The Washington Post prides itself on being politically objective, as the chronicler of all things D.C. this is an important asset. In the dull and antiseptic world of American broadsheet journalism this is actually regarded as a good thing. The free-wheeling world of Twitter has proven to be a bit of a 140 character release for the hacks who have revealed their true colours in pixel form. The managing editor of the Post, Raju Narisetti, tweeted his support for Obama’s socialising of medicine and scepticism about the cost of America’s wars. In doing so he it seems compromised the hallowed “objectivity” of the paper.
The Post has responded to the furore with new guidelines:
“Post journalists must refrain from writing, tweeting or posting anything – including photographs or video – that could be perceived as reflecting political racial, sexist, religious or other bias or favoritism that could be used to tarnish our journalistic credibility.”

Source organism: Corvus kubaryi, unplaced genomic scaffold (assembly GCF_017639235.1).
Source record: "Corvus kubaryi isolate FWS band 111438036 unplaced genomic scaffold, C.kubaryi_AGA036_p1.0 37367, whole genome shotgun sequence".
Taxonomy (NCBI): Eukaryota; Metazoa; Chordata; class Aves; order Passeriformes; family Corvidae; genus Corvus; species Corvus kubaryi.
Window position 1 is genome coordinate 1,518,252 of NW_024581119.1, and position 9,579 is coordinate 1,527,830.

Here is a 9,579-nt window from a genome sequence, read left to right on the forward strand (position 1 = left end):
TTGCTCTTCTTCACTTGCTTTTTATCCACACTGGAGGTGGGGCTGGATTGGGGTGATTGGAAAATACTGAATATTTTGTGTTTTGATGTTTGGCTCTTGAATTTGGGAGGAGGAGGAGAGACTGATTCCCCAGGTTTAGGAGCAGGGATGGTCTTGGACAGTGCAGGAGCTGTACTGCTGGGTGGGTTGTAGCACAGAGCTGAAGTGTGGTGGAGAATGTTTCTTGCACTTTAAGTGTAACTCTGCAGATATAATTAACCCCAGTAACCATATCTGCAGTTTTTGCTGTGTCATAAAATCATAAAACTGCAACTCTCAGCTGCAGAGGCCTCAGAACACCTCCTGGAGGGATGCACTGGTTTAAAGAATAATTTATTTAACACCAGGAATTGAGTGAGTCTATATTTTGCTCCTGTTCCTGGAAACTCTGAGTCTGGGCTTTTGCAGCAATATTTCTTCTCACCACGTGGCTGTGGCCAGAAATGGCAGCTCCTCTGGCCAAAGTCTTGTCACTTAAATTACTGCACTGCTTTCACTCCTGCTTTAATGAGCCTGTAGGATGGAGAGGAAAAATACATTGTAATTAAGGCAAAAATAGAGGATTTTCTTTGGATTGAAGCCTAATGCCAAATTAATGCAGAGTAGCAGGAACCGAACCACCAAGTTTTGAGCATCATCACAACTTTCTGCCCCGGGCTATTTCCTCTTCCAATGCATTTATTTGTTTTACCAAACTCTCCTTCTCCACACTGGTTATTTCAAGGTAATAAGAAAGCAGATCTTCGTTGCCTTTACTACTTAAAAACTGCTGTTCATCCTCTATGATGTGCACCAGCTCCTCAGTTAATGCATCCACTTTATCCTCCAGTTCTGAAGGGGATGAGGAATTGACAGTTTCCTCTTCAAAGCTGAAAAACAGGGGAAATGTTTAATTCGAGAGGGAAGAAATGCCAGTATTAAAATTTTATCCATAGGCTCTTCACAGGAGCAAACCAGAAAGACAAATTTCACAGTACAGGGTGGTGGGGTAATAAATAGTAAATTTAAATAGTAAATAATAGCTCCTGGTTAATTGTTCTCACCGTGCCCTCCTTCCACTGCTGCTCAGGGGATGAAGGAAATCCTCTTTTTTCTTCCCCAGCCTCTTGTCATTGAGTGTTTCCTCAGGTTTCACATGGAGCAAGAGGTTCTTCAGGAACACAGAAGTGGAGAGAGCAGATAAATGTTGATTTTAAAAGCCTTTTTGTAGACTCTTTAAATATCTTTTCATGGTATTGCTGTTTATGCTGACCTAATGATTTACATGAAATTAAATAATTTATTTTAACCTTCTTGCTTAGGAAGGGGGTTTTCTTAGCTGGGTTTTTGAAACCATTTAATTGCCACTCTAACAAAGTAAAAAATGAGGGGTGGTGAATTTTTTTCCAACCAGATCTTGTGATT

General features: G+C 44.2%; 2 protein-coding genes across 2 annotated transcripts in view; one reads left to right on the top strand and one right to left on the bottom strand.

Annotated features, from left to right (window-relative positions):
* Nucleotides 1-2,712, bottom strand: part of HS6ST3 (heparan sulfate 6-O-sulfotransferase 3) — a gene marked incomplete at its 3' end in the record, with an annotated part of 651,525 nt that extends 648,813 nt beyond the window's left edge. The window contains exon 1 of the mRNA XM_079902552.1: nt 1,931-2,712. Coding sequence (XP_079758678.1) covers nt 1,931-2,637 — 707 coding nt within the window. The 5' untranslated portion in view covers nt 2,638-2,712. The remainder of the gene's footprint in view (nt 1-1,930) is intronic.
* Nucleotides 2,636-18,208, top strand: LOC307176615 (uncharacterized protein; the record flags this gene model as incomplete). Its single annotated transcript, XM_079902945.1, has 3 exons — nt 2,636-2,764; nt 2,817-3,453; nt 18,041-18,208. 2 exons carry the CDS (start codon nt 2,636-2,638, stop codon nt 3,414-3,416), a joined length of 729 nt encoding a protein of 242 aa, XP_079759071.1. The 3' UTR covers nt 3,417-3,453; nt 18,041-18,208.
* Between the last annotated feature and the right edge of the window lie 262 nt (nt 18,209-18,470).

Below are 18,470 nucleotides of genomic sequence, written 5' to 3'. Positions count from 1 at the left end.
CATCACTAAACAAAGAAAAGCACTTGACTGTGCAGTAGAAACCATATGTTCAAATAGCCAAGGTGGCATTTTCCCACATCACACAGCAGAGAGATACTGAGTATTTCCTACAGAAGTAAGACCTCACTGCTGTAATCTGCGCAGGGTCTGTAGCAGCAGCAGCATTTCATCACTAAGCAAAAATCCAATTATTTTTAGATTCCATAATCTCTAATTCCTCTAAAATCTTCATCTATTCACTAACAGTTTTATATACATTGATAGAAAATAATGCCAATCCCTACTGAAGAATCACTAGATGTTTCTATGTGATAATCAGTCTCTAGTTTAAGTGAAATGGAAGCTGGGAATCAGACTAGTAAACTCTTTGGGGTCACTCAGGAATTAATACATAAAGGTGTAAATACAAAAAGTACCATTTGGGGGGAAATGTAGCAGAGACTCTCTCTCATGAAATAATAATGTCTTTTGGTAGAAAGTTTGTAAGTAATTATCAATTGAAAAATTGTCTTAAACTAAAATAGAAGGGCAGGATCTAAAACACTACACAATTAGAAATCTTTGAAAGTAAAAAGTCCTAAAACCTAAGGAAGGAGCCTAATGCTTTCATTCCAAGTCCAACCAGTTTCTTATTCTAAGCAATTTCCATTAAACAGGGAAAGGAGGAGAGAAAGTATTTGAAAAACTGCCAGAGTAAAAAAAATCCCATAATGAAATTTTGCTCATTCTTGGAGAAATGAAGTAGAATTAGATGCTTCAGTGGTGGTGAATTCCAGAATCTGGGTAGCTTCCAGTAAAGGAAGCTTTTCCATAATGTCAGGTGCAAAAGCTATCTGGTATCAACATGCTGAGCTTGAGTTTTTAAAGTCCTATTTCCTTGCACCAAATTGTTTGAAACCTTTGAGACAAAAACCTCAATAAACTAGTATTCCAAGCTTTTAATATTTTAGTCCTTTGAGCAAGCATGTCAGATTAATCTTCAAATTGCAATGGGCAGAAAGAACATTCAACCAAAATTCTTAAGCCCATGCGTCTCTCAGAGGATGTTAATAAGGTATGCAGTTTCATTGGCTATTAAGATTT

Thankfully the only media organisation in the UK that pretends to “objectivity” is the BBC. The BBC’s untold legion of twitterers do so on a superficially private basis, their bio’s all say that their views are their own, not those of the BBC, even when their Twitter feed is promoted on the BBC.
So why then when the BBC’s Robert Preston cracked a few off-colour jokes about the Royal Wedding did the BBC insist he remove them? He joked about the happy couple’s sex life and Her Majesty’s close relationship with her horses. Seems to Guido that the BBC are having it both ways; Pesto’s views are private, but if they are too controversial the BBC will insist on censoring them. That is just not credible. Either tweets are the personal views of BBC employees or they should comply with BBC guidelines. Which is it to be?
Guido doesn’t believe that Washington Post or BBC journalists can really be totally impartial, so they shouldn’t pretend to be, it is dishonest journalism to pretend otherwise. This of course presents existential problems for a taxpayer-funded broadcaster…